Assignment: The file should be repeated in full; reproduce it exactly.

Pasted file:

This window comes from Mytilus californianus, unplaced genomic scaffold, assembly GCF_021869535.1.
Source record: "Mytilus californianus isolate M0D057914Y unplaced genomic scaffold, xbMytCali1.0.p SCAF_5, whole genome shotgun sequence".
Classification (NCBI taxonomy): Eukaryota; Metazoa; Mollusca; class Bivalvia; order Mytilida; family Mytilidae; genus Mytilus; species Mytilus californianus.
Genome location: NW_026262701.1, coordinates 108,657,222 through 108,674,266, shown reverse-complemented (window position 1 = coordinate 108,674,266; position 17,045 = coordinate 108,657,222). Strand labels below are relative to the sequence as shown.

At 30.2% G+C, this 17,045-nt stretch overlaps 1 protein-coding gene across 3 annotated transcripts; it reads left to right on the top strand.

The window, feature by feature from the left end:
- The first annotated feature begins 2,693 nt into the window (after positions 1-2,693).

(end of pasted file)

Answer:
This window comes from Mytilus californianus, unplaced genomic scaffold, assembly GCF_021869535.1.
Source record: "Mytilus californianus isolate M0D057914Y unplaced genomic scaffold, xbMytCali1.0.p SCAF_5, whole genome shotgun sequence".
Classification (NCBI taxonomy): Eukaryota; Metazoa; Mollusca; class Bivalvia; order Mytilida; family Mytilidae; genus Mytilus; species Mytilus californianus.
Genome location: NW_026262701.1, coordinates 108,657,222 through 108,674,266, shown reverse-complemented (window position 1 = coordinate 108,674,266; position 17,045 = coordinate 108,657,222). Strand labels below are relative to the sequence as shown.

At 30.2% G+C, this 17,045-nt stretch overlaps 1 protein-coding gene across 3 annotated transcripts; it reads left to right on the top strand.

The window, feature by feature from the left end:
- The first annotated feature begins 2,693 nt into the window (after positions 1-2,693).